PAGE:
Why India’s law against cheating could be ineffective

February 08, 2024
Aspirants protesting against exam paper leaks in India
Aspirants protesting against exam paper leaks in India

DELHI — India's parliament has passed a stringent new law to prevent cheating in exams for government jobs and admission to public colleges.

The Public Examinations (Prevention of Unfair Means) Act, 2024 — which was passed on Tuesday — carries a jail sentence of three to 10 years for those who facilitate cheating.

It also carries a fine ranging between 1 million rupees ($12,040; £9,551) and 10 million rupees.

The new law does not impose penalties directly on test takers; instead, their punishments will be determined by the rules set forth by their respective testing authorities.

The law will be applicable to most exams conducted by the federal government and its test agencies. All offenses are non-bailable and will be investigated by senior police officials.

The Bharatiya Janata Party (BJP)-led government has said the act will bring "greater transparency, fairness and credibility" as it is the first federal legislation to prevent malpractices in examinations.

But critics argue that severe punishment alone won't effectively address the issue, noting instances of cheating and impersonation already punishable under India's criminal laws.

"The new law could prove to be ineffective because coaching centers collude with students to help them pass the entrance examination," says Ghanta Chakrapani, former chairman of a state-run organization that recruits people for state government jobs.

In 2022, India's top investigative agency, the Central Bureau of Investigation (CBI), arrested a Russian hacker for reportedly breaching the entrance exam for admission to the prestigious Indian Institutes of Technology (IITs). The hacker allegedly worked for a coaching institute.

Cheating is prevalent in India due to the intensely competitive nature of government jobs and top college admission tests, where millions vie for a limited number of positions.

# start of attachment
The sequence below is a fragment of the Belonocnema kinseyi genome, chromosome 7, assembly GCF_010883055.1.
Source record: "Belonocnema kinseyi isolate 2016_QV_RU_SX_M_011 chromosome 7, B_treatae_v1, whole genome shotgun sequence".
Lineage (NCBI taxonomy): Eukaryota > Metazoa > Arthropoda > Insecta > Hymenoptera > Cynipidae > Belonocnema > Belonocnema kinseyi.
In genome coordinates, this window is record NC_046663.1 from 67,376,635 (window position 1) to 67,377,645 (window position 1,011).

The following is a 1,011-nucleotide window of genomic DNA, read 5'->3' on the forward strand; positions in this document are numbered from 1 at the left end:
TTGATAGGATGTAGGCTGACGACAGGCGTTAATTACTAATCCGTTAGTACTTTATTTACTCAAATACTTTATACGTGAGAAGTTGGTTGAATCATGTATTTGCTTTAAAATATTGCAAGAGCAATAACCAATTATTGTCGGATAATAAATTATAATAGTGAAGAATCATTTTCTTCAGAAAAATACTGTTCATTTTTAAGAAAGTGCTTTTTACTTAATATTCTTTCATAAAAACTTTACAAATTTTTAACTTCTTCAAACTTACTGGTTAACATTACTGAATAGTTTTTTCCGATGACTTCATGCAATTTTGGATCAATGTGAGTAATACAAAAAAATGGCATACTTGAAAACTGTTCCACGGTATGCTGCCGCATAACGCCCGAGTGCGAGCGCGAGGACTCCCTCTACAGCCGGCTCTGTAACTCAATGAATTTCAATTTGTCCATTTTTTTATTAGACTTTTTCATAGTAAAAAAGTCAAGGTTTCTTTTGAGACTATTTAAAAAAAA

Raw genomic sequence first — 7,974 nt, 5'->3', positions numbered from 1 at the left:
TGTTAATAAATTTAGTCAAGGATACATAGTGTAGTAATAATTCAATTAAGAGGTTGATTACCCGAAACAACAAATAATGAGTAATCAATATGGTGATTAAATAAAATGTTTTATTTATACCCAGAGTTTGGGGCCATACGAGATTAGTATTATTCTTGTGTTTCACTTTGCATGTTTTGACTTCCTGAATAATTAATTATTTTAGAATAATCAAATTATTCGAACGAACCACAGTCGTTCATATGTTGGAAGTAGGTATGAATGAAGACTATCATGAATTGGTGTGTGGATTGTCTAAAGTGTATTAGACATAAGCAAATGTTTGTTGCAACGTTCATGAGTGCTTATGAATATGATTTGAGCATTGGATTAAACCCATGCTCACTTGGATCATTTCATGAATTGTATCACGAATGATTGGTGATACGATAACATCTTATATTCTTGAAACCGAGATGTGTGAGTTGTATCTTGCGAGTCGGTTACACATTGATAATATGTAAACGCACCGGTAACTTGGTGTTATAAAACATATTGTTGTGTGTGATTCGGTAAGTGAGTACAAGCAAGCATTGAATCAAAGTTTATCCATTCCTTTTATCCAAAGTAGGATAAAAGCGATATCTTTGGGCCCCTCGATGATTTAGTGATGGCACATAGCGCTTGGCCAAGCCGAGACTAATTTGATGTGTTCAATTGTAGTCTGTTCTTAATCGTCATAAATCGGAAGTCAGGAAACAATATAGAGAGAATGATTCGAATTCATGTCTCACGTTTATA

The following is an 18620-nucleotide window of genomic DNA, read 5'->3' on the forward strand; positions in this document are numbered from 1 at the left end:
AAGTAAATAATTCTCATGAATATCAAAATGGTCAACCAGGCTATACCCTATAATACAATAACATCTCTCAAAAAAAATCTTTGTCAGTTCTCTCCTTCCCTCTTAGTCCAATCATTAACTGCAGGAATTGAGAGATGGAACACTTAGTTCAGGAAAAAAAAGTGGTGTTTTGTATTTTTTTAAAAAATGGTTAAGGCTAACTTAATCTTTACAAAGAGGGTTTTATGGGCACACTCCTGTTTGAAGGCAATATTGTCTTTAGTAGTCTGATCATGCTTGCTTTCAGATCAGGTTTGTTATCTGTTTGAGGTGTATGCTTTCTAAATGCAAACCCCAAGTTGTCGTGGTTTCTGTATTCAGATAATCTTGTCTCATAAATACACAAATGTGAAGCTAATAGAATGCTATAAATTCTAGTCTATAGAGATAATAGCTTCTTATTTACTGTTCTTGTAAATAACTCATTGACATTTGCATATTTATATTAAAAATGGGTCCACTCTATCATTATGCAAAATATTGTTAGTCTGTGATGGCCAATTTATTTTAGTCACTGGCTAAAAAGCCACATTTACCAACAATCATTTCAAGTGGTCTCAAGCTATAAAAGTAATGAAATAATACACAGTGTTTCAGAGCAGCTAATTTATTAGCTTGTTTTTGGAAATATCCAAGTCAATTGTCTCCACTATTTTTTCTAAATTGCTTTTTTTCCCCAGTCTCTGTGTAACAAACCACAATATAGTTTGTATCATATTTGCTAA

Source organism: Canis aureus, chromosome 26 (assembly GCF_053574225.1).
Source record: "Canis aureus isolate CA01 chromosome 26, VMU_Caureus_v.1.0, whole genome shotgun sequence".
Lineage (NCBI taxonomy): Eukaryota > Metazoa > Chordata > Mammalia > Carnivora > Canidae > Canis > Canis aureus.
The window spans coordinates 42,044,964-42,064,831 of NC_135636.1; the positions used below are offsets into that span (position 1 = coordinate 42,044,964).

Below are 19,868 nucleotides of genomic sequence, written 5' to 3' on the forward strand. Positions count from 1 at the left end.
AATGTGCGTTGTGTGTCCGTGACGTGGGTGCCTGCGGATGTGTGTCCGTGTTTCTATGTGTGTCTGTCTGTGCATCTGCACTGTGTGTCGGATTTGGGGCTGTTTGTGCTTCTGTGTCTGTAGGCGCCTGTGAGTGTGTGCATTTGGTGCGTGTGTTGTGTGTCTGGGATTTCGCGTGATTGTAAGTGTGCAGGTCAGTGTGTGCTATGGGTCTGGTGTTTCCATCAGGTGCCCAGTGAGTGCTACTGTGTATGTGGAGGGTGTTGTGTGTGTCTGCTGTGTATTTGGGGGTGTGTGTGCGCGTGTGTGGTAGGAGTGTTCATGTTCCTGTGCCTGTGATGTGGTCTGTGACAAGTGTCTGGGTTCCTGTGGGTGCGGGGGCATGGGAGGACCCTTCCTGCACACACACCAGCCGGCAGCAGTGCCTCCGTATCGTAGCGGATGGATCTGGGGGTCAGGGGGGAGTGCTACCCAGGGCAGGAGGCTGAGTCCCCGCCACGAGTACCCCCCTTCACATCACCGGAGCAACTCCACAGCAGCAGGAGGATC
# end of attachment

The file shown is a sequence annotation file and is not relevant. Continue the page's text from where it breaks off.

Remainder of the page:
For the Union Public Service Commission (UPSC) exam, the entrance test for the federal civil service, over a million people applied last year for just over 1,000 job vacancies. The Joint Entrance Examination (JEE), which determines admissions to IITs, sees tens of thousands of applicants annually for just over 15,000 available seats.

In response to exam manipulation, several states have implemented laws to curb cheating. Rajasthan enacted an anti-cheating law two years ago, while Andhra Pradesh and Uttar Pradesh have had such laws since 1998 and 1997, respectively. Last year, Gujarat and Uttarakhand also introduced laws to prevent cheating.

Despite the existence of these laws, cheating cases have persisted in each of these states until recently, indicating their limited effectiveness.

India also reports question paper leaks periodically, leading to the cancellation of exams. An investigation by The Indian Express newspaper had found 41 documented cases of question paper leaks in job recruitment exams across 15 states over the last five years.

However, "high quantum of punishment cannot be a one-stop solution for the cheating menace," says Jacob Punnoose who worked as a top ranking officer in the Indian police service before his retirement.

Cheating can be prevented by tightening security at examination centers, Punnoose says. "It's possible to use mass surveillance digital technology to prevent cheating by just monitoring students who take the examination."

India, however, has reported an emerging trend of young candidates using inventive and mischievous ways of cheating using digital technology.

In Rajasthan some used slippers with embedded Bluetooth devices to share test answers with accomplices outside the examination hall. Recently, 30 candidates were arrested in Tamil Nadu for using Bluetooth earphones to cheat in an Indian customs service examination, reports say.

Laws targeting cheating have proven ineffective, partly due to "organized criminals" with influential connections disrupting examinations, say experts. People who facilitate cheating often have political ties. In Karnataka, a police recruitment exam was investigated last year as a governing party leader was accused of facilitating mass cheating at an examination centre, resulting in over 65 arrests.

In India, disputes over public examination results can linger for years. Two years ago, violent protests erupted over alleged inaccuracies in the results of a railway recruitment test, leading to the suspension of the exam. Some 700,000 candidates were shortlisted for just over 35,200 posts in this exam.

"The new law does not make it difficult to cheat. It just makes those caught, face stringent punishment," Chakrapani says. — BBC

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